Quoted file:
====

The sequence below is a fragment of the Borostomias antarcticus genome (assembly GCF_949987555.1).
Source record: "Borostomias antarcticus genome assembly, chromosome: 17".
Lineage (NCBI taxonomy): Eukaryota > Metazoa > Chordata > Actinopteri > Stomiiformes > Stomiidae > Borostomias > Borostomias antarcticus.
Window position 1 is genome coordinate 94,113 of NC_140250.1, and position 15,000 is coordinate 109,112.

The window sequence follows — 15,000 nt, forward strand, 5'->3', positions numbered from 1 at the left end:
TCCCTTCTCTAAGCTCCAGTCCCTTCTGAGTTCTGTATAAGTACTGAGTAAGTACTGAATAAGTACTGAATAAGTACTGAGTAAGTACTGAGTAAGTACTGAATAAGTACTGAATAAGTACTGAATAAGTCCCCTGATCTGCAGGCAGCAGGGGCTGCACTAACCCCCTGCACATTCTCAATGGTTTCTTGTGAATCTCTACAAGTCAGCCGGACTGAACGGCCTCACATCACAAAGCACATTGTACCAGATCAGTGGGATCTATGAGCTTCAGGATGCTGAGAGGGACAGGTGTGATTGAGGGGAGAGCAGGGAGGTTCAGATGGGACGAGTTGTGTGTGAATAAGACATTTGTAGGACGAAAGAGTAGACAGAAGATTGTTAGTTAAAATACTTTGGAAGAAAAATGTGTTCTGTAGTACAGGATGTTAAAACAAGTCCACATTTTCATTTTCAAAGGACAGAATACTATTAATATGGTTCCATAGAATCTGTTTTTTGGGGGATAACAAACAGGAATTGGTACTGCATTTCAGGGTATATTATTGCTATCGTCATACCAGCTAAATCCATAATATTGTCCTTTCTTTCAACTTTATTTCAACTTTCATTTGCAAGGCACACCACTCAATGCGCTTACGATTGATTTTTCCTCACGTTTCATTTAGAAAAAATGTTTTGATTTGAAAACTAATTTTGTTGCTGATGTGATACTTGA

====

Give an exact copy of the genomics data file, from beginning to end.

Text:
The sequence below is a fragment of the Borostomias antarcticus genome (assembly GCF_949987555.1).
Source record: "Borostomias antarcticus genome assembly, chromosome: 17".
Lineage (NCBI taxonomy): Eukaryota > Metazoa > Chordata > Actinopteri > Stomiiformes > Stomiidae > Borostomias > Borostomias antarcticus.
Window position 1 is genome coordinate 94,113 of NC_140250.1, and position 15,000 is coordinate 109,112.

The window sequence follows — 15,000 nt, forward strand, 5'->3', positions numbered from 1 at the left end:
TCCCTTCTCTAAGCTCCAGTCCCTTCTGAGTTCTGTATAAGTACTGAGTAAGTACTGAATAAGTACTGAATAAGTACTGAGTAAGTACTGAGTAAGTACTGAATAAGTACTGAATAAGTACTGAATAAGTCCCCTGATCTGCAGGCAGCAGGGGCTGCACTAACCCCCTGCACATTCTCAATGGTTTCTTGTGAATCTCTACAAGTCAGCCGGACTGAACGGCCTCACATCACAAAGCACATTGTACCAGATCAGTGGGATCTATGAGCTTCAGGATGCTGAGAGGGACAGGTGTGATTGAGGGGAGAGCAGGGAGGTTCAGATGGGACGAGTTGTGTGTGAATAAGACATTTGTAGGACGAAAGAGTAGACAGAAGATTGTTAGTTAAAATACTTTGGAAGAAAAATGTGTTCTGTAGTACAGGATGTTAAAACAAGTCCACATTTTCATTTTCAAAGGACAGAATACTATTAATATGGTTCCATAGAATCTGTTTTTTGGGGGATAACAAACAGGAATTGGTACTGCATTTCAGGGTATATTATTGCTATCGTCATACCAGCTAAATCCATAATATTGTCCTTTCTTTCAACTTTATTTCAACTTTCATTTGCAAGGCACACCACTCAATGCGCTTACGATTGATTTTTCCTCACGTTTCATTTAGAAAAAATGTTTTGATTTGAAAACTAATTTTGTTGCTGATGTGATACTTGA